The second Ironman race of the weekend was a long standing event – Ironman Wisconsin. A race on a much bigger scale than Weymouth with well over 2,000 athletes on the start line. There were the normal 40 Kona slots on offer here and a standard distribution for them. This year’s race looks to have trended slightly slower than usual with a few more DNFs too.
We can see this year’s race trends slower than the aggregated data from past races. It’s mostly on the bike where the differences come, but even so swim and run seem to be a little behind in 2016. This is still well within the bounds of racing at Wisconsin, a slower than average year, but not necessarily an exceptionally slow year.
|Listed Athletes||Swim Finish||Swim DNS/DNF||Bike Finish||Bike DNF||Run Finish||Run DNF||Overall DNS/DNF|
What’s more noticeable is the upturn in DNF/DNS rates over previous years. 2016 saw one of the higher DNF/DNS rates for Wisconsin. One point to note – 2013 numbers appear to exclude DNS statistics, hence the much lower figures.
Comparing the medians splits for different age groups we can see that the difference does centre on the bike. Here the pattern is quite consistent – 2016 is slower. In swim and run there’s less of a trend and some age groups come out on the faster side of the medians.
Wisconsin is a very clear American race with the a very low percentage of athletes coming from outside the US or Canada.
This year’s race is by no means the slowest seen in Wisconsin, but it does point towards the slower end of the spectrum for many age groups. There are divisions and places that sped up in this year, but for the most part it’s a downturn over the previous couple of years.
|Slots||Winner||Average Kona Qualifier||Final Qualifier|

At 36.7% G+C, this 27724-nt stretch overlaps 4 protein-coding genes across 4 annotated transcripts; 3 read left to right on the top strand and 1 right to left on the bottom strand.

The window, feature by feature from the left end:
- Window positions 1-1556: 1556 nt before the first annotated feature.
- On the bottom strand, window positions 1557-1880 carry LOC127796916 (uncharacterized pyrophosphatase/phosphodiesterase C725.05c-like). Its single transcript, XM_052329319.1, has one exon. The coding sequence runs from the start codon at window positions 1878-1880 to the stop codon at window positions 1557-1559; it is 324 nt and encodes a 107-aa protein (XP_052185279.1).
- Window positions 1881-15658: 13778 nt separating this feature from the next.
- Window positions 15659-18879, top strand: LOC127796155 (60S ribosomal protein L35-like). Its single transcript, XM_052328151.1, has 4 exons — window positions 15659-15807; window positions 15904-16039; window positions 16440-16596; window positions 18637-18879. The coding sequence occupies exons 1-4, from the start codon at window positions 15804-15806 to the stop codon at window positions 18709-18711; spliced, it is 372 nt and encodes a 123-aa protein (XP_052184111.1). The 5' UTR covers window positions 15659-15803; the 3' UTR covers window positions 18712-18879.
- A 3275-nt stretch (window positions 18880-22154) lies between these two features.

Based on the athlete tracker I’ve predicted the number of Kona slots that will be assigned to each age group (actual numbers depend on the exact start numbers). From there I can determine the automatic qualifying times in each age group, the times that are guaranteed a place without roll down. You can compare these figures with other races on my Kona qualification page.
For the top twenty in each age group the trend is less clear. While a few age divisions have results behind the average, as many or more have results that are average or better. If anything I’d say the front end of the race was as fast as ever and very competitive. For the women this is definitely the case and the race appears to have been quicker than usual. It’s in some of the tiger male age groups where we see the slower than average times.
So, Ironman Wisconsin 2016 was probably a little slower for the majority of athletes. However, this wasn’t universal and the front of the age group race, the competition for Kona slots was as fast as ever (perhaps a little faster).
You can access a spreadsheet of the full results and splits from Ironman Wisconsin 2016 on my Google Drive.